laden with obstacles -- unpredictable, wrenching pain episodes; complications of the spleen and liver; leg ulcers and hip replacements; stroke. Worst of all, for many patients, is the vulnerability -- the fear of being forced to enter a strange emergency room whose staff, unfamiliar with sickle cell, are skeptical of the typical patient's need for large doses of powerful narcotics like morphine, Demerol and Dilaudid.

The Nicholses were taking no chances. "I'm studying business," said Zakee,
now 19, "because I'm going to have to be independent, and well off."

Increasingly, as science gains new footholds in its comprehension of
genetic disease, patients with inherited disorders are surviving well into
adulthood. Sickle cell and cystic fibrosis are two good examples. In a
sense, the diseases are shadow images of each other: Both are caused by
mutations in a single gene that, in our evolutionary past, conferred
advantages: A single sickle cell gene protects the carrier against malaria;
a single cystic fibrosis gene helps stave off cholera. But until the last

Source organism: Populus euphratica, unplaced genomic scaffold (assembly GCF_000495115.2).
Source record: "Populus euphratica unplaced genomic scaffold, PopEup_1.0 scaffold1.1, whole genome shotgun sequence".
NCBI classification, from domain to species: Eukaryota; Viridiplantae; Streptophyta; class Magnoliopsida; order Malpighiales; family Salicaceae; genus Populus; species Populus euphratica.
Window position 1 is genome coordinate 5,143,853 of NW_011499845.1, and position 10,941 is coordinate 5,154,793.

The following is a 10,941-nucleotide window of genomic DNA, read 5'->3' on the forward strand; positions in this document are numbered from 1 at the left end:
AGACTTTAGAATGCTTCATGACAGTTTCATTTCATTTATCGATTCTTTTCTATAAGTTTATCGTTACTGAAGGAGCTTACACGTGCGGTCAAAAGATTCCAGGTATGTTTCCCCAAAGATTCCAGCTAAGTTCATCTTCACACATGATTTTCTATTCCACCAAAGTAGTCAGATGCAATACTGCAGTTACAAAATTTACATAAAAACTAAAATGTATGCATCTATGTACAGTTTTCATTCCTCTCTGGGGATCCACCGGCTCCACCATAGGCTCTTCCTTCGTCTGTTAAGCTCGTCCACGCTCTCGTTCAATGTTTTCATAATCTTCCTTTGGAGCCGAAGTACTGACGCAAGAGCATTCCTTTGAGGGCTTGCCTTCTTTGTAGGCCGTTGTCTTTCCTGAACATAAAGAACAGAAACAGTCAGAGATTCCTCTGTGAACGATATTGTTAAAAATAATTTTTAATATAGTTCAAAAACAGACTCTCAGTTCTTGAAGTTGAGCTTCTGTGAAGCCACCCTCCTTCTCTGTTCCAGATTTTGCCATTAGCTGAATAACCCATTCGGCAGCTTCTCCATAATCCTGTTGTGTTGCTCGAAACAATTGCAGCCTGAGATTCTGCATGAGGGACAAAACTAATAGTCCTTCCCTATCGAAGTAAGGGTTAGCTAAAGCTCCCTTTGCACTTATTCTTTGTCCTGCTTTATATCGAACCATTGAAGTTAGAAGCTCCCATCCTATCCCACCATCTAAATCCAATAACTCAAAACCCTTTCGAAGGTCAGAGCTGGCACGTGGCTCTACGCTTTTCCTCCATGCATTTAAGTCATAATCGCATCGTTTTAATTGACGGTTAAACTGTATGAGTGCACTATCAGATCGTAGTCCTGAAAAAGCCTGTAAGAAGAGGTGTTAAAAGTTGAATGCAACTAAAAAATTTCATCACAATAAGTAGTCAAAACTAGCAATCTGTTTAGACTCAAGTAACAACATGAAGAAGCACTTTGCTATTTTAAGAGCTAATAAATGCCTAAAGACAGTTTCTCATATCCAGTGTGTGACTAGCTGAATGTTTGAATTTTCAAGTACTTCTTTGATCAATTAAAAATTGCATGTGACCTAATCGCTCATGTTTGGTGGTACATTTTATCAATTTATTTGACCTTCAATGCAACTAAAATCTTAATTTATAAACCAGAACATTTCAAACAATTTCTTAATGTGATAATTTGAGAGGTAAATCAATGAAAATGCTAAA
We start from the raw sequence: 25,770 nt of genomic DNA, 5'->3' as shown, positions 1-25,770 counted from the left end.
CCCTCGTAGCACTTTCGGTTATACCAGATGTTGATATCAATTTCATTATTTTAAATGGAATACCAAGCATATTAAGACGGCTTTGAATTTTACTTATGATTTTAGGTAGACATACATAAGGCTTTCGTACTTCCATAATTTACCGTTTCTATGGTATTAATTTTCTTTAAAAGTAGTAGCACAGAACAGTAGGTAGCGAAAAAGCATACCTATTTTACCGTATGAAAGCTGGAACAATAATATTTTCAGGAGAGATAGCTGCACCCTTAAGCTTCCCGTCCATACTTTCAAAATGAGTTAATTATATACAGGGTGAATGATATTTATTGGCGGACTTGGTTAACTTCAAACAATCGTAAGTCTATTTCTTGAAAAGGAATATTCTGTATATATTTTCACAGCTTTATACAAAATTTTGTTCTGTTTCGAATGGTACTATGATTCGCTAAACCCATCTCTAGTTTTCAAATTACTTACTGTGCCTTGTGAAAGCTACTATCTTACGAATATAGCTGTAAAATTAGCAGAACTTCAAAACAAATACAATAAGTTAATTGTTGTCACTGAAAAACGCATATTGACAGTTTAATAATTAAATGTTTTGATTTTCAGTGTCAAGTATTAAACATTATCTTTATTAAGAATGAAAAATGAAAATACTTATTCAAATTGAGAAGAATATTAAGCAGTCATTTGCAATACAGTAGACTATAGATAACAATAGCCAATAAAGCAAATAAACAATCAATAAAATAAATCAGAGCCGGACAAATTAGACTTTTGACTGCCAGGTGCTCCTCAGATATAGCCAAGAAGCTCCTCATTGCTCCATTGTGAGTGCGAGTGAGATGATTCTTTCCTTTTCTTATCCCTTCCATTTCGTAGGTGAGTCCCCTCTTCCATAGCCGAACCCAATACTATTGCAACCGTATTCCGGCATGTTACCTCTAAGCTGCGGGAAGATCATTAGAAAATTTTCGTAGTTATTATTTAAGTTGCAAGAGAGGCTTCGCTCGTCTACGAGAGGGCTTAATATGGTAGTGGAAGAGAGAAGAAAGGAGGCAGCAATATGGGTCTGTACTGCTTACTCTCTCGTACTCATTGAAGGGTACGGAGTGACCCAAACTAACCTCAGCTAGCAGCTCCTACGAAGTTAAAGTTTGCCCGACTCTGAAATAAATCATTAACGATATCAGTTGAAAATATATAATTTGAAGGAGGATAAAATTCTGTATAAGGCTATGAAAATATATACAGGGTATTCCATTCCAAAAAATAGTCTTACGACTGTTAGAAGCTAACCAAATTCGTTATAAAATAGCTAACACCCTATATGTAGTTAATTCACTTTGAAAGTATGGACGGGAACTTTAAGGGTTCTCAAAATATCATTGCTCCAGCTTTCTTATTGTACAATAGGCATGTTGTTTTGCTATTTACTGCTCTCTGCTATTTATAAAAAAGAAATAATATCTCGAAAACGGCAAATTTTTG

few decades, children who inherited copies of the mutated sickle cell or
cystic fibrosis genes from both parents did not survive. Credit molecular
medicine with changing that. Today, the 90,000 or so Americans with sickle cell have a median life expectancy of about 45; the 30,000 cystic fibrosis patients, on average, will live into their 30s -- and beyond, if new
treatments live up to their promise.

But in the era of cost-cutting managed care, the world in which these
patients survive is not all that welcoming. These patients are at the crux
of the central paradox of American medicine -- increasingly sophisticated
diagnosis and treatment, and increasingly short funds to pay for them. The
20 or so top sickle cell centers across the country are struggling
financially because of low reimbursement from insurers for the myriad
services required to take care of this chronic disease. Patients too poor
to afford good private insurance (or the supplemental care required) find
themselves switched from doctor to doctor, struggling to get referrals to
specialists who know how to take care of them. When their regular care
suffers, they end up being treated in the emergency room, and suffering
unnecessary complications.

Take Floyd, a 48-year-old Baltimore warehouseman who was forced to stop
working in June when he developed leg ulcers, a frequent complication of
sickle cell. Floyd, who didn't want his last name used, was switched from
his employers' insurance to a welfare HMO, and found that everything got
harder. "You're trying to see the doctor you're familiar with and you need
to get written permission from the stranger they send you to and most of